How asylum decisions are made :
the institution as a moral agent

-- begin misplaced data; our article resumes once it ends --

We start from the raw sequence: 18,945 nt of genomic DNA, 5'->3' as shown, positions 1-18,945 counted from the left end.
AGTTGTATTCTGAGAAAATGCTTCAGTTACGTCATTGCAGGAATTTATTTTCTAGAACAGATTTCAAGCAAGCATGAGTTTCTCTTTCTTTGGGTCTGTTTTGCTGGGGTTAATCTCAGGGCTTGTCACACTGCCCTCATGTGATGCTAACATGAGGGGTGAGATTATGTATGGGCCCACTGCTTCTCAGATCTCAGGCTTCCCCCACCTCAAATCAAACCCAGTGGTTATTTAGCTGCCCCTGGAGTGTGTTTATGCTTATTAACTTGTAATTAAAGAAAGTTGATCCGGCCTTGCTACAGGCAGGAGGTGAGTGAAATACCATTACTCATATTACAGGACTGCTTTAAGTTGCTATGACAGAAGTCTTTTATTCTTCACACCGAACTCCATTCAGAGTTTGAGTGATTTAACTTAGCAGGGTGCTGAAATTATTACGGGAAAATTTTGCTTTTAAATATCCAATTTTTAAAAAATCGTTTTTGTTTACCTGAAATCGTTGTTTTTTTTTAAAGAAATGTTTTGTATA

In the aftermath of the Second World War, the Geneva Convention of 1951 institutionalized asylum-granting. In France, the National Court of Asylum examines appeals from applicants whose requests have been turned down by the French Office for the Protection of Refugees and Stateless Persons. The Court operates in a context where public discourse is increasingly likely to cast doubt on the validity of applications and where the Office’s application acceptance rate has fallen from nine-in-ten to one-in-ten in the last thirty years. We examine how changes in the moral economy of asylum-granting and the shift from trust to suspicion are reflected in local justice practices founded on the principles of political independence and decision fairness. Using the results of an eighteen-month-long observation and interview study, we analyze Court asylum application rapporteurs’ recommendations and Court rulings. Despite sociological differences between rapporteurs, their recommendations differ little, while divergences in perspective between magistrates are attenuated by the overall pressure of institutional procedures. The tension that thus develops between the ideals and norms of protection through asylum and policy injunctions and routine practices may be summed up by the impression that the more limited access to asylum is, the more firmly the asylum principle is defended.